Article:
Lesson From Ex-Im Fight: More Agencies Should Have Sunsets

Congress hasn’t voted just yet on the Continuing Resolution that includes the Export-Import Bank’s reauthorization. But we already know that it will pass this week, and Ex-Im will get a new lease on life, probably through June. We’ll have this fight all over again next spring and summer. But the fight has already taught an important lesson: more agencies should have automatically expiring charters. Ending or reforming Ex-Im would never have been a possibility if its charter didn’t have an expiration date. I make that point in a piece in today’s Investor’s Business Daily:

 Institutions matter. The rules of the game have a lot to do with how people play it — imagine what basketball strategy would look like if the three-point shot was changed to five points, or how baseball strategy would change if hitters could strike out on a foul ball.

The rules an agency issues aren’t the only ones that matter. Rules governing the agencies themselves are just as important. If more agencies had a built-in check such as an automatic sunset that forced a periodic congressional reauthorization vote, they would have an incentive to behave better and pursue their missions in a less burdensome way.

Without an expiring charter that Congress needs to reauthorize now and then, Ex-Im would have almost no chance of being reformed or closed. Now imagine if more agencies had their own sunsets or expiring charters, such as the EPA, the FCC, the Education Department, or any number of other agencies. Not only would reformers periodically have chances to rein in agency excesses or even abolish them outright, agency executives would know this. They would have a built-in incentive to self-police that is currently almost unknown in Washington.

If you want better results, often the game needs better rules. And that’s the biggest lesson from the Ex-Im fight. Read the whole piece here.

CEI’s Battered Business Bureau: The Week in Regulation

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The number of new regulations topped 2,500 on the year, while the Federal Register added 1,853 pages to end the week just shy of the 55,000 mark.

On to the data:

  • Last week, 64 new final regulations were published in the Federal Register. There were 62 new final rules the previous week.
  • That’s the equivalent of a new regulation every two hours and 38 minutes.
  • So far in 2014, 2,521 final regulations have been published in the Federal Register. At that pace, there will be a total of 3,561 new regulations this year. This would be the lowest total in decades; this will likely change as the year goes on.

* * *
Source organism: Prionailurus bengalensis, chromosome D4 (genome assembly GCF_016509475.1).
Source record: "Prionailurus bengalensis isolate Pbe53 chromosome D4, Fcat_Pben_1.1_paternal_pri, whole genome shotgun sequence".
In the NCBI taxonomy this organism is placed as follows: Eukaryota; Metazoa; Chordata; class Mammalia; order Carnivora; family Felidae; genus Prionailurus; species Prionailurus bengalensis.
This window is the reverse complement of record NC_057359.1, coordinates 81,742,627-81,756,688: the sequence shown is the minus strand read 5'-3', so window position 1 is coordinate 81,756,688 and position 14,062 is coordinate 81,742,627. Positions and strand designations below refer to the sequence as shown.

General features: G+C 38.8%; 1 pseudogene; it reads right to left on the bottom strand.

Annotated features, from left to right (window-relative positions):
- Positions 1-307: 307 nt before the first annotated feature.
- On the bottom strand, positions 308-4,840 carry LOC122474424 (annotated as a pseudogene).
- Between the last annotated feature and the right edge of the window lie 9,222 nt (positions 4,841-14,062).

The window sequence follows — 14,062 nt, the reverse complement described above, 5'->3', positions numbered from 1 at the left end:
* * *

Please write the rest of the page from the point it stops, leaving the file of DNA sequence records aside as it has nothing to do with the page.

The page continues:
• Last week, 1,853 new pages were added to the Federal Register.
  • Currently at 54,872 pages, the 2014 Federal Register is on pace for 77,503 pages. This would be the 6th-largest page count since the Federal Register began publication in 1936.
  • Rules are called “economically significant” if they have costs of $100 million or more in a given year. 29 such rules have been published so far this year, none in the past week.
  • The total estimated compliance costs of 2014’s economically significant regulations currently ranges from $7.62 billion to $10.87 billion. They also affect several billion dollars of government spending.
  • 206 final rules meeting the broader definition of “significant” have been published so far this year.
  • So far in 2014, 483 new rules affect small businesses; 70 of them are classified as significant.

Highlights from selected final rules published last week:

For more data, see Ten Thousand Commandments and follow @10KC and @RegoftheDay on Twitter.

Dueling Ex-Im Commentary

A vote on the Continuing Resolution, which includes the controversial Export-Import Bank reauthorization was originally scheduled for today, but has been pushed back to next week. So the combat continues over how long the Ex-Im reauthorization will last, and what other conditions might included as part of the deal. In today’s Washington Times, National Association of Manufacturers President Jay Timmons and I have dueling op-eds, with Timmons favoring reauthorizing Ex-Im, and me wanting to end it. The Wall Street Journal also weighed in with an editorial this morning, sharing my skepticism of Ex-Im.

Timmons makes three points in his piece that deserve a response. First, he argues that Ex-Im fills in gaps in private financing:

 Ex-Im Bank provides financing that is critical to fill gaps when private-sector financing for small and large manufacturers is not available.

If Ex-Im makes a profit, as Timmons argues it does, then surely private banks would welcome an opportunity to make money for themselves by lending to more exporting businesses and their customers. If Ex-Im loses money, as the Congressional Budget Office convincingly argues, then there is no financing gap to be filled, and Ex-Im is financing too many insolvent projects.

Second, Timmons commits the “but other governments do it, too” fallacy: